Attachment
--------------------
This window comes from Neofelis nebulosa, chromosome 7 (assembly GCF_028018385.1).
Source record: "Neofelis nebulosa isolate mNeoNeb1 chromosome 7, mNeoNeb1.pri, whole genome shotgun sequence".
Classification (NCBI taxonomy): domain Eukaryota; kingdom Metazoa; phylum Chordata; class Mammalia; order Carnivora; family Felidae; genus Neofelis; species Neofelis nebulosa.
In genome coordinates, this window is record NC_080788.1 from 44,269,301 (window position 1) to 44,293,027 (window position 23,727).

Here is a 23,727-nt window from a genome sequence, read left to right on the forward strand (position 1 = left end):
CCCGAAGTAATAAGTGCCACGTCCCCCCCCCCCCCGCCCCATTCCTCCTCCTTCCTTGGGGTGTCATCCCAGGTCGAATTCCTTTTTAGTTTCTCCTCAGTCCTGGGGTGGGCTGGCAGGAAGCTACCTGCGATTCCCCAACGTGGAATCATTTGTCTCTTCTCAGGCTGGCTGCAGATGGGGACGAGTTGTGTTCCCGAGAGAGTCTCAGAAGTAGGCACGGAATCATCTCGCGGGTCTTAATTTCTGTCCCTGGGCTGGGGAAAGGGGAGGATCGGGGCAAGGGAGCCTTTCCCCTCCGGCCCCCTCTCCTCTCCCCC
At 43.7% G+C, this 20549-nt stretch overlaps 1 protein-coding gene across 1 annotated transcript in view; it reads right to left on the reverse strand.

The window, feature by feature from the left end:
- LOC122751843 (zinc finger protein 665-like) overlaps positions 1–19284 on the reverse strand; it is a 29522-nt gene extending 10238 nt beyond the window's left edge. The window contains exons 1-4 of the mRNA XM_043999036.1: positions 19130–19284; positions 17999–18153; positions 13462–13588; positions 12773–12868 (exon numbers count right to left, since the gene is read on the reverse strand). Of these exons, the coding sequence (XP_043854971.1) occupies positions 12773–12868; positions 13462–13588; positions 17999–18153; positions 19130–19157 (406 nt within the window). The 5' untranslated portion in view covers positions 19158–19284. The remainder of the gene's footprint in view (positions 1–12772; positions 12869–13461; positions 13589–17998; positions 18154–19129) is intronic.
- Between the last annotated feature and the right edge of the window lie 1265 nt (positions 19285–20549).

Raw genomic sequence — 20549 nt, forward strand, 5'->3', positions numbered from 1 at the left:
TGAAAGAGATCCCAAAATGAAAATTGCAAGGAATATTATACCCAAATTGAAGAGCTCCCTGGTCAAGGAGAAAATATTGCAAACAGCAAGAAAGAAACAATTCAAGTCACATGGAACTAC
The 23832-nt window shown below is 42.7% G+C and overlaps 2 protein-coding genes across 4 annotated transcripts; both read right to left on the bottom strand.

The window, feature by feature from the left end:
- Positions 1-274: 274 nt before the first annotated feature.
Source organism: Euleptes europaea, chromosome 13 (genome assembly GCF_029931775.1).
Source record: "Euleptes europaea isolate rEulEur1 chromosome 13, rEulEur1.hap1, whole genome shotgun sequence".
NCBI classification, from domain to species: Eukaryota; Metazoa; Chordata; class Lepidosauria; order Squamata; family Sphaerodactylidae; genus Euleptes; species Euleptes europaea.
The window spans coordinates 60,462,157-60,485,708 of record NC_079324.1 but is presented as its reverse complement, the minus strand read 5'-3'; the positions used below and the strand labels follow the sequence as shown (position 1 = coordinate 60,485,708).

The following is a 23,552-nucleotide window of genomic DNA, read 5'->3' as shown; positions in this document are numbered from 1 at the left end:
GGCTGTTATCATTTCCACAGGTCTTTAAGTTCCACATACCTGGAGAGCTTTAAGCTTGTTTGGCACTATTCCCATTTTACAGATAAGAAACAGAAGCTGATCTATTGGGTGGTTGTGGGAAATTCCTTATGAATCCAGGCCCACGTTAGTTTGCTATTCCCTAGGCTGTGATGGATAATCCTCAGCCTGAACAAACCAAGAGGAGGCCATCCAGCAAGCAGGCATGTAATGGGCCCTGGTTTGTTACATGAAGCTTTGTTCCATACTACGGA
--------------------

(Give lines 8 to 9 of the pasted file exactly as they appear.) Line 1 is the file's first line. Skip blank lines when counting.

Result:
The window, feature by feature from the left end:
- LOC122751843 (zinc finger protein 665-like) overlaps positions 1–19284 on the reverse strand; it is a 29522-nt gene extending 10238 nt beyond the window's left edge. The window contains exons 1-4 of the mRNA XM_043999036.1: positions 19130–19284; positions 17999–18153; positions 13462–13588; positions 12773–12868 (exon numbers count right to left, since the gene is read on the reverse strand). Of these exons, the coding sequence (XP_043854971.1) occupies positions 12773–12868; positions 13462–13588; positions 17999–18153; positions 19130–19157 (406 nt within the window). The 5' untranslated portion in view covers positions 19158–19284. The remainder of the gene's footprint in view (positions 1–12772; positions 12869–13461; positions 13589–17998; positions 18154–19129) is intronic.